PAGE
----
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On this blog we will track down the latest Amazon Kindle news. We will keep you up to date with whats hot in the bestsellers section, including books, ebooks and blogs... and we will also bring you great Kindle3 tips and tricks along with reviews for the latest KindleDX accessories.

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August 2014
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Updating Kindle DX or Kindle 2 to Kindle 3.x Firmware

Having discovered an already functional jailbreak for the Kindle Touch recently thanks to independent developer Yifan Lu, I was also pleased to note that there is a way to get your older Kindle devices somewhat more up to date.  It turns out that the hardware improvements in the Kindle 3 as compared to the Kindle 2 and Kindle DX, particularly the processors, were not significant enough to make it impossible to run the newer version.

To get this update installed, you will need a few things.  The most important, and possibly the hardest to get in some cases, is a working Kindle 3 (Kindle Keyboard) that has been jailbroken.  Assuming you have a spare Kindle 3 laying around, the same site linked in the instructions to follow contains detailed instructions on the jailbreaking process under the “Projects” tab.  You will also need a minimum of 900mb free on your Kindle 2/Kindle DX and 720mb free on your Kindle 3.  Naturally a USB transfer cable will be important as well.

Assuming you have all of these things, check out this page on Yifan Lu’s site.  The included instructions are simple to follow and while it will probably take you anywhere from one to three hours to complete the entire process, there is little room for error if you follow the order of operations correctly.

There are several things that you must be aware of before starting in on this:

  • Should you allow either of your Kindles to lose power while they are in use, it is likely to cause some major problems.  Charge them before you begin.
  • Once completed, you will have to repeat the process for any future firmware updates.  The Kindle 2 or Kindle DX will not be able to automatically access the files released for the Kindle 3.
  • While the hardware difference between these Kindles is not large enough to make the process inadvisable, as it would be if going from the Kindle 4 to the Kindle 3, there is a difference.  You will experience slight lag as the downside of your improved functionality.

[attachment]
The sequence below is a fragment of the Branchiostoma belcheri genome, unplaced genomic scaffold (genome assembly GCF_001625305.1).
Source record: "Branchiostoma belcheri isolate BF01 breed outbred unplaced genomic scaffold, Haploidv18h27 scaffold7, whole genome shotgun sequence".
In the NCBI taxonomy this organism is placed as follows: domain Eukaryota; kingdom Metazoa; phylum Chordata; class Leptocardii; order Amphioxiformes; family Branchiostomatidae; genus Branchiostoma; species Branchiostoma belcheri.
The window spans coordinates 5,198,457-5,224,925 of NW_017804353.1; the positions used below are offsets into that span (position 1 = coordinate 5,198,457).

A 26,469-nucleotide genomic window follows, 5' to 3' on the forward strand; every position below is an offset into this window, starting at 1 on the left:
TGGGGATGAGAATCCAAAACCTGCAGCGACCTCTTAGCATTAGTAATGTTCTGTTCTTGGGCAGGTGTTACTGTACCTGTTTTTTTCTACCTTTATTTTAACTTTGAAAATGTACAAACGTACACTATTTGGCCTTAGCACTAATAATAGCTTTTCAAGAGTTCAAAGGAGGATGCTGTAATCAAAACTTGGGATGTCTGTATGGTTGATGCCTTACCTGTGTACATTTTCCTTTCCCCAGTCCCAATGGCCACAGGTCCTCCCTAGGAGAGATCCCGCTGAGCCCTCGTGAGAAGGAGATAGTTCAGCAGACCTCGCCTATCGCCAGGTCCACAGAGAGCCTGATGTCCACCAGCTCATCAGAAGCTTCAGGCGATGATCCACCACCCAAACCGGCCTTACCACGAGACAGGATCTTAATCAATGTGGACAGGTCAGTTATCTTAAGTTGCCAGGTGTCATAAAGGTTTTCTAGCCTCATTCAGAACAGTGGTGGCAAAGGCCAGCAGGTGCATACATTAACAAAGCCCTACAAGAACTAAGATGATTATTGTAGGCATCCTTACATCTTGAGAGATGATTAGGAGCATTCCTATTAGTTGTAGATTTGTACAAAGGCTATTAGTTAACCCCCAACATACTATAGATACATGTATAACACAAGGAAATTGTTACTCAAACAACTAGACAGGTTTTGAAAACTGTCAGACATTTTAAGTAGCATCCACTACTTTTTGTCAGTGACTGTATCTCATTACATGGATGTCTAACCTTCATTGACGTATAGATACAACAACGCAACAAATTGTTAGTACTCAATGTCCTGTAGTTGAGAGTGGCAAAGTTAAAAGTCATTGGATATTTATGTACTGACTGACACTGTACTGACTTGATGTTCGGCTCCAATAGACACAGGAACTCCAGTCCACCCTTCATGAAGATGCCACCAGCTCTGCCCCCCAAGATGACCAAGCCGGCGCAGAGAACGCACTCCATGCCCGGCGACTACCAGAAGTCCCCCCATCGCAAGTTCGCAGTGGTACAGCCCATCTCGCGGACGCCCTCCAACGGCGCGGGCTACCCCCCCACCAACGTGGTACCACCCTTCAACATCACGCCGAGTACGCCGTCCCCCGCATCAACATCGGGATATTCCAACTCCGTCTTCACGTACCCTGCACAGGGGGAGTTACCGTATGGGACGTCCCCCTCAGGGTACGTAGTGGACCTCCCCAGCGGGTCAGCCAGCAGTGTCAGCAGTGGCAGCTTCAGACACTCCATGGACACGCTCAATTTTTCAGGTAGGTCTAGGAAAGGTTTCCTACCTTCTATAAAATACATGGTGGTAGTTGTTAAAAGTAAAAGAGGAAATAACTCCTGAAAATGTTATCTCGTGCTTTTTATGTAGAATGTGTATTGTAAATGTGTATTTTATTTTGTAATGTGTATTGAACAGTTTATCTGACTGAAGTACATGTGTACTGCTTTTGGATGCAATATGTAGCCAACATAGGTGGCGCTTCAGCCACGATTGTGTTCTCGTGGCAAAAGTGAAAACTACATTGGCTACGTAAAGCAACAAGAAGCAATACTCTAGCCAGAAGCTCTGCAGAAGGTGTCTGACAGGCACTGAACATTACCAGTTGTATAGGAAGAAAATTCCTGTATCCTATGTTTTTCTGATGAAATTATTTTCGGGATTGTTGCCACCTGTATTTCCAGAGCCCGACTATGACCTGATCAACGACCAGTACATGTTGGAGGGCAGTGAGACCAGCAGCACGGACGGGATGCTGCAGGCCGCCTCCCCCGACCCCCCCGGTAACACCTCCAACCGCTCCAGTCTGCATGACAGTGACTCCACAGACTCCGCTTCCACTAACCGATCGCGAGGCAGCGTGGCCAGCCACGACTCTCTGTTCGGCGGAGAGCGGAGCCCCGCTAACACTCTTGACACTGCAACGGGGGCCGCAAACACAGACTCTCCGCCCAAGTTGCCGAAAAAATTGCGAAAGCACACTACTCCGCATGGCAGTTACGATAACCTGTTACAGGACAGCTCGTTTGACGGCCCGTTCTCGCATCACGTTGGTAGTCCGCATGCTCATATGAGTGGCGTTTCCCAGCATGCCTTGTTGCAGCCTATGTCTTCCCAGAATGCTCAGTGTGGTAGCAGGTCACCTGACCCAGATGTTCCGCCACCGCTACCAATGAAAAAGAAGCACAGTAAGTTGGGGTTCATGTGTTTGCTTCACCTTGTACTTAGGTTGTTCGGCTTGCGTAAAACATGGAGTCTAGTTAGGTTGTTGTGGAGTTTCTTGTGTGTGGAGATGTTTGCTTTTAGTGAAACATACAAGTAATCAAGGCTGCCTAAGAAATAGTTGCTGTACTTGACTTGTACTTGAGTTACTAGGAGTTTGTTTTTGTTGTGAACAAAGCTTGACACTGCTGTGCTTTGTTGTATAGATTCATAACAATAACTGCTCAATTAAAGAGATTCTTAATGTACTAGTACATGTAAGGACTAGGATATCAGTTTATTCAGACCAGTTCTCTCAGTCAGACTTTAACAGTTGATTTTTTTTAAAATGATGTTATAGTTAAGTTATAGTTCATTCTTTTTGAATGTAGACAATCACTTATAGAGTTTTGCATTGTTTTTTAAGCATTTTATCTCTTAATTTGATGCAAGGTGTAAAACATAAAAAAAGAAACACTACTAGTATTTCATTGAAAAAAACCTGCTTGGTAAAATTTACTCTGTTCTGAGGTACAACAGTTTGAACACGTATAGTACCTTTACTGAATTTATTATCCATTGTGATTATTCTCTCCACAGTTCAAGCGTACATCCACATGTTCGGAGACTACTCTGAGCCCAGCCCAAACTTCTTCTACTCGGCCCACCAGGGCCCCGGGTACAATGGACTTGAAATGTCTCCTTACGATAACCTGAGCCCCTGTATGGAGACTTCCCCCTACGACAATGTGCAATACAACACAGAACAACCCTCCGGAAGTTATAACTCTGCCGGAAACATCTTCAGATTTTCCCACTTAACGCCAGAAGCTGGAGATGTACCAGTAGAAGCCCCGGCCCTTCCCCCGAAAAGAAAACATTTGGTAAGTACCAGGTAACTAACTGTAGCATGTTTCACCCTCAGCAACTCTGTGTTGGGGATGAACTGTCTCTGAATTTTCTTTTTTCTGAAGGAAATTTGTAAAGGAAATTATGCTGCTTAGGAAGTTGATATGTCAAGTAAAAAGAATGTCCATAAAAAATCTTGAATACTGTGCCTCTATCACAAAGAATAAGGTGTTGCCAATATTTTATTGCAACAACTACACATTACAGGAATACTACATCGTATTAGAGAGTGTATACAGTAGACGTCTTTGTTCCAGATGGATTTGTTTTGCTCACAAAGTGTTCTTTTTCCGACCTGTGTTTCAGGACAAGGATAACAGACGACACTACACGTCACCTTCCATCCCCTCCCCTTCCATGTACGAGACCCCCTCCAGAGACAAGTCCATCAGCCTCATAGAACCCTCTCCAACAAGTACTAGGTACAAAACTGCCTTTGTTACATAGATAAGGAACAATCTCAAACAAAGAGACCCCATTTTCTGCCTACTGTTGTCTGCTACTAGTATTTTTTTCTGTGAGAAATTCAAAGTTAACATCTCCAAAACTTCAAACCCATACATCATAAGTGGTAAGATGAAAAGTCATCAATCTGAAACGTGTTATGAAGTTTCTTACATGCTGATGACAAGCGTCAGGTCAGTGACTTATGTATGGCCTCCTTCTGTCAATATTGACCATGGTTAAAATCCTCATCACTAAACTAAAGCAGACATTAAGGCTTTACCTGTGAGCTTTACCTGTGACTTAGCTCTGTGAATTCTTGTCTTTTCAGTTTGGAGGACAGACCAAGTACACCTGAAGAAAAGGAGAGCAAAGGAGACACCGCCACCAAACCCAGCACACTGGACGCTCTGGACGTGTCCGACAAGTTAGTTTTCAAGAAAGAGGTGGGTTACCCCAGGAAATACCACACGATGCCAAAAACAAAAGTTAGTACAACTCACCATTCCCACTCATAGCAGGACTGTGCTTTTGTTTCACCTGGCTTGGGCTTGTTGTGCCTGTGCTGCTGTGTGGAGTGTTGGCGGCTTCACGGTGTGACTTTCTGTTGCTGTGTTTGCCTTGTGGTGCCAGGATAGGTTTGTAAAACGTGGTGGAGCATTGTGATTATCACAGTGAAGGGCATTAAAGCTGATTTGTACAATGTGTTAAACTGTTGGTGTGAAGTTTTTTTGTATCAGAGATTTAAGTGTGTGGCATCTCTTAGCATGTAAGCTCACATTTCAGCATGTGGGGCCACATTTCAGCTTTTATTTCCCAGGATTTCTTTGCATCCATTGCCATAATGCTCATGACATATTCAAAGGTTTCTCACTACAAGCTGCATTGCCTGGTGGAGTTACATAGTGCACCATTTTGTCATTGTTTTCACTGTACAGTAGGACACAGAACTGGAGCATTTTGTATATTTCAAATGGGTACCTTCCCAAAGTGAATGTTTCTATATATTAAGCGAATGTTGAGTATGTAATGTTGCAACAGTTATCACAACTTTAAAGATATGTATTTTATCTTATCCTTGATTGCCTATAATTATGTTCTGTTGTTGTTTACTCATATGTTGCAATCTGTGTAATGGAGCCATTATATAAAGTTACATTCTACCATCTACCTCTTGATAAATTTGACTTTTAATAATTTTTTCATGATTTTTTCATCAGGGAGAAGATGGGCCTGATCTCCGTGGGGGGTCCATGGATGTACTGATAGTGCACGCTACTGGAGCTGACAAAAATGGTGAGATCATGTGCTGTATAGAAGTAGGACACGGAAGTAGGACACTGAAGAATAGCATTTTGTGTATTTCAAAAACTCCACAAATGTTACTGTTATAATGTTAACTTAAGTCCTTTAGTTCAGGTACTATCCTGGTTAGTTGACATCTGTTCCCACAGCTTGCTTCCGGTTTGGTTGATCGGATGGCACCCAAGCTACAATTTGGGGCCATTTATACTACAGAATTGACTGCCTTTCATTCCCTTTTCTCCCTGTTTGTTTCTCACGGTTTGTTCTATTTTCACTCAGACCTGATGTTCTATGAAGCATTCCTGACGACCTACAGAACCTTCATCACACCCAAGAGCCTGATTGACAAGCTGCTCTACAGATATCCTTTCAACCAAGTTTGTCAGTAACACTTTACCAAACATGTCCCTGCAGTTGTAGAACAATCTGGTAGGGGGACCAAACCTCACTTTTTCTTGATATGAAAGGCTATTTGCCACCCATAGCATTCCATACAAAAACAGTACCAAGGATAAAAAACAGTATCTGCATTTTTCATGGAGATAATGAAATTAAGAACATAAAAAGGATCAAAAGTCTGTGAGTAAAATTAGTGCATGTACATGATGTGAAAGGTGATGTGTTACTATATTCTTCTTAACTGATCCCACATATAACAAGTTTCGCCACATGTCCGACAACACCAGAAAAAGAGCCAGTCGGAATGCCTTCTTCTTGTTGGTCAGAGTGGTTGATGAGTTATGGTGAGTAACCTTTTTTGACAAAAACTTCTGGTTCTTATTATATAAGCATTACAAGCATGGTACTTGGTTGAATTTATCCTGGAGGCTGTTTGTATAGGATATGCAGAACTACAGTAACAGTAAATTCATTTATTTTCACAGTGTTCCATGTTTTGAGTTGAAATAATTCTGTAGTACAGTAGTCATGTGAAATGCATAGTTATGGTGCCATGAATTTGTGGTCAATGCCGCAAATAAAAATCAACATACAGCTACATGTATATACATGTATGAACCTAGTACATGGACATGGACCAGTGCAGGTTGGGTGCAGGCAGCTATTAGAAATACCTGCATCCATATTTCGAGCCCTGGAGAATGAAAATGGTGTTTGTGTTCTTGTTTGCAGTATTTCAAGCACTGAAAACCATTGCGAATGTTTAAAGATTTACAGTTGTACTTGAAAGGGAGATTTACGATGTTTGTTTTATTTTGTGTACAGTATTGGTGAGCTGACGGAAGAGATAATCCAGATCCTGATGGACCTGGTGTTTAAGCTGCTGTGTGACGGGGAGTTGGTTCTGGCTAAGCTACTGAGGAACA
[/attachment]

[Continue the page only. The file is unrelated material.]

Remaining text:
• Active content such as Kindle games will not work as a result of the update.  The developer of this update process doesn’t know exactly why, nor does there seem to be any major fix for this.  Be aware.
  • Sound/Music playback on the newly updated device will be flawed.  Since it will have been jailbroken it is possible to install an alternate music player to fix this, but it is an additional step for people who make much use of the eReader’s audio playback abilities.
  • There have been some unconfirmed reports that extremely large PDF files have issues on devices updated in this fashion.  This is likely the result of slightly inferior hardware and will probably not be an issue compared to the greatly improved PDF handling, but it is worth noting.

We can’t quite say why Amazon chose not to update these older Kindles, although it has been speculated that they were consciously abandoned to drum up business for the Kindle 3.  Also possible is the idea that faster processing simply opens more doors to new features that couldn’t be productively implemented otherwise.  Either way, at least now it is possible for owners of older Kindles to get the most out of their devices.

While the newer Kindle 4 and Kindle Touch are great, eReaders are made to last and there is no reason for a satisfied owner to throw away their perfectly good Kindle 2.  With the Kindle DX it’s an even more obvious choice, since there is yet to be a hardware update to the larger form and it looks increasingly like there never will be.  This update makes it even more desirable for those who need the 9.7″ screen.

Kindle Hack Brings 3.1 Firmware to Kindle 2 and Kindle DX

While the general functionality of the Kindle hasn’t changed much from version to version, at least as far as the act of reading goes, as time goes on the newer firmware for the latest generation of Kindles has introduced a few things that owners of the earlier models might be justifiably unhappy about not having access to.  Even if you do read enough eBooks for the Kindle to pay for itself in a year or two, nobody really likes the idea of being forced to buy a whole new one from time to time just to be able to use the newest options.  Working with this concept, an inventive individual by the name of Yifan Lu has managed to come up with a way for owners of the Kindle 2 and Kindle DX to update their devices to the latest version of Amazon’s firmware.

It isn’t a quick process necessarily, but it seems to be a well outlined process.  You need a jailbroken Kindle 3 handy(instructions on how to do that are provided as well) in addition to the device you are upgrading in order to extract the working 3.1 setup, but other than that there’s nothing special required in terms of equipment.  Even that is simply to avoid possible penalties from Amazon for distributing the copyrighted code behind the Kindle, but you can’t blame somebody for wanting to avoid that.

There are a number of benefits to updating to Kindle 3.1:

  • Real Page Numbers
  • Improved Web Browser
  • Improved PDF Support
  • and More!

The disadvantage, of course, is that doing this will be complicated for your average user and might carry some small amount of risk to it.  Also, at present there are two major bugs that arise from this update.  The audio player becomes effectively unusable thanks to degraded sound quality, and Kindle Active Content will not work.  Both of these may be fixed at some time in the future, but I haven’t heard with any certainty that they are being actively worked on.  Surprisingly, the upgrade is said to involve no significant decline in performance.